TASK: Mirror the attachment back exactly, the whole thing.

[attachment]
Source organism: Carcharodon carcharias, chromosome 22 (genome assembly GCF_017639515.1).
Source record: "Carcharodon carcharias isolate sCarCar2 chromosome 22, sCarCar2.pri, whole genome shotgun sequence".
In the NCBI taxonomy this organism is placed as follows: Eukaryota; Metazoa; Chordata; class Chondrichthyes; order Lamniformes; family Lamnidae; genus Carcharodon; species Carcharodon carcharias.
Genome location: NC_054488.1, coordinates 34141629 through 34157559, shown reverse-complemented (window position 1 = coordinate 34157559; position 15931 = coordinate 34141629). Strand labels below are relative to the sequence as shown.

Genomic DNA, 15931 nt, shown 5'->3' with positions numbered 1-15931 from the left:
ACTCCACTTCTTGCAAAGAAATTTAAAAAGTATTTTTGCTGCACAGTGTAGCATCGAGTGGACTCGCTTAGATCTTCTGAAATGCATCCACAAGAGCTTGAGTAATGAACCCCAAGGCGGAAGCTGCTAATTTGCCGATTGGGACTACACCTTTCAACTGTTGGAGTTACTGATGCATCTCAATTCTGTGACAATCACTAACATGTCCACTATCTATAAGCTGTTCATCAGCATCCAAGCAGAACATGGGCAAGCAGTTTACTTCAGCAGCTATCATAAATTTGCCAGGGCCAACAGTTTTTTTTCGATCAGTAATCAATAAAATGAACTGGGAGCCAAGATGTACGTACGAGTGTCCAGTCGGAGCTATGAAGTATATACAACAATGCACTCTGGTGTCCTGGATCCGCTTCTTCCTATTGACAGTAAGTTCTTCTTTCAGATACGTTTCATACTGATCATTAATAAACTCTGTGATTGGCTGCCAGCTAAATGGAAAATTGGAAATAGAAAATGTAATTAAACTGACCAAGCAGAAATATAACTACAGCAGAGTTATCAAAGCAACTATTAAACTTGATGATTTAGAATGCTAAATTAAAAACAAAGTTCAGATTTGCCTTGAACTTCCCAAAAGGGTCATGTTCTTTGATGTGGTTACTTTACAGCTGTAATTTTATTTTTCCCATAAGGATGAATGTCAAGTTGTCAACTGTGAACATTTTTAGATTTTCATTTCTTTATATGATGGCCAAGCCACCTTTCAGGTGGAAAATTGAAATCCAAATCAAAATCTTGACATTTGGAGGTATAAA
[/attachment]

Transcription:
Source organism: Carcharodon carcharias, chromosome 22 (genome assembly GCF_017639515.1).
Source record: "Carcharodon carcharias isolate sCarCar2 chromosome 22, sCarCar2.pri, whole genome shotgun sequence".
In the NCBI taxonomy this organism is placed as follows: Eukaryota; Metazoa; Chordata; class Chondrichthyes; order Lamniformes; family Lamnidae; genus Carcharodon; species Carcharodon carcharias.
Genome location: NC_054488.1, coordinates 34141629 through 34157559, shown reverse-complemented (window position 1 = coordinate 34157559; position 15931 = coordinate 34141629). Strand labels below are relative to the sequence as shown.

Genomic DNA, 15931 nt, shown 5'->3' with positions numbered 1-15931 from the left:
ACTCCACTTCTTGCAAAGAAATTTAAAAAGTATTTTTGCTGCACAGTGTAGCATCGAGTGGACTCGCTTAGATCTTCTGAAATGCATCCACAAGAGCTTGAGTAATGAACCCCAAGGCGGAAGCTGCTAATTTGCCGATTGGGACTACACCTTTCAACTGTTGGAGTTACTGATGCATCTCAATTCTGTGACAATCACTAACATGTCCACTATCTATAAGCTGTTCATCAGCATCCAAGCAGAACATGGGCAAGCAGTTTACTTCAGCAGCTATCATAAATTTGCCAGGGCCAACAGTTTTTTTTCGATCAGTAATCAATAAAATGAACTGGGAGCCAAGATGTACGTACGAGTGTCCAGTCGGAGCTATGAAGTATATACAACAATGCACTCTGGTGTCCTGGATCCGCTTCTTCCTATTGACAGTAAGTTCTTCTTTCAGATACGTTTCATACTGATCATTAATAAACTCTGTGATTGGCTGCCAGCTAAATGGAAAATTGGAAATAGAAAATGTAATTAAACTGACCAAGCAGAAATATAACTACAGCAGAGTTATCAAAGCAACTATTAAACTTGATGATTTAGAATGCTAAATTAAAAACAAAGTTCAGATTTGCCTTGAACTTCCCAAAAGGGTCATGTTCTTTGATGTGGTTACTTTACAGCTGTAATTTTATTTTTCCCATAAGGATGAATGTCAAGTTGTCAACTGTGAACATTTTTAGATTTTCATTTCTTTATATGATGGCCAAGCCACCTTTCAGGTGGAAAATTGAAATCCAAATCAAAATCTTGACATTTGGAGGTATAAA